My friend, Buddy Shurden, shared an experience he had while serving his first pastorate near Ethel. Mississippi. He tells of his frequent habit of calling on Early Steed to pray. He wrote that Mr. Early Steed always began his prayer the same way, every time.
“Lord, we come to you one more time from this low ground of sin, shame and sorrow.”
Buddy Shurden reflects on the term Mr. Early used, “low ground,” and adds, “Oh! If Early could see us now.”
Indeed. Low ground.
We are standing in the wake of waves of violence . . .
Fifteen pipe bombs mailed to two former presidents, a former secretary of state, a news outlet, and others;
Eleven worshippers killed at the Tree of Life Synagogue in Pittsburgh, in Mr. Rogers’ real-life neighborhood;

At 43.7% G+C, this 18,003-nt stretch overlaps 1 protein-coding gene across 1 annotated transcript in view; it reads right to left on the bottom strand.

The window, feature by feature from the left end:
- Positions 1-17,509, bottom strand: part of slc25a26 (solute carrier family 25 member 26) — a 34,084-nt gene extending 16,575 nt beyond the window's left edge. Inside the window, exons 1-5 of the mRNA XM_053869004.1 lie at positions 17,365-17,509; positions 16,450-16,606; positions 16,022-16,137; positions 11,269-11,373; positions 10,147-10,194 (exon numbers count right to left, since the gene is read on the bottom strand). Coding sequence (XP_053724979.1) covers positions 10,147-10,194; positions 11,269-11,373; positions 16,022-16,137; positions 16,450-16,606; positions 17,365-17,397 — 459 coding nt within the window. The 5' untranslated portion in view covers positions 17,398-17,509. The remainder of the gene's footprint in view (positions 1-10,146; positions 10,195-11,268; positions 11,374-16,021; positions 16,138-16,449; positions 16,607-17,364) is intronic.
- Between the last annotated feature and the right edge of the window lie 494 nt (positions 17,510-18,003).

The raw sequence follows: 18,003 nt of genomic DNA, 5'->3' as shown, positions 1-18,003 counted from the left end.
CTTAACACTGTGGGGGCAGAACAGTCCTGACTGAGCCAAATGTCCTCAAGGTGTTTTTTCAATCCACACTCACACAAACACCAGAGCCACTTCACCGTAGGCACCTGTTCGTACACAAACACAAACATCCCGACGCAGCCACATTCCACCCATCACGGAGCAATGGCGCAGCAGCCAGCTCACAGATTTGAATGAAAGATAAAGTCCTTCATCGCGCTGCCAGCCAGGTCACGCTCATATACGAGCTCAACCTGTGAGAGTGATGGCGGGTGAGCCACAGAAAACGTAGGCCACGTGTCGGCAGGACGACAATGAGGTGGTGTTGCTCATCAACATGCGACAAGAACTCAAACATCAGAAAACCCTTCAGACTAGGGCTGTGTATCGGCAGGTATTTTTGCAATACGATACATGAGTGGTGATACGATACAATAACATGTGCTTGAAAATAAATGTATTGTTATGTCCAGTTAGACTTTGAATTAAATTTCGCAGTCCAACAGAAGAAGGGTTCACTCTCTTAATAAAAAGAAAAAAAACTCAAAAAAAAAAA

Maurice Stallard, 69, and Vickie Jones, 67, killed in a Kroger in Jeffersontown, Kentucky.
We are standing on pretty low ground these days. There’s no doubt about that. Yet, even in grief, with memorial vigils going on around the nation, we can still hear the faint voice of Mr. Rogers singing, “Won’t you be my neighbor?”
And that resonates with us as we watch neighbors grieving alongside neighbors, Muslim neighbors reaching out to help their Jewish neighbors at Tree of Life, and the news outlet that was targeted with multiple pipe bombs speaking the names of the victims and telling bits of their life stories.
Maybe it feels like low ground we’re standing on these days. But if we look around, and listen, and watch while genuine love is being shared between grieving brothers and sisters, and friends who are grieving with them, we have to admit that this ground we’re now standing on might just feel more like holy ground.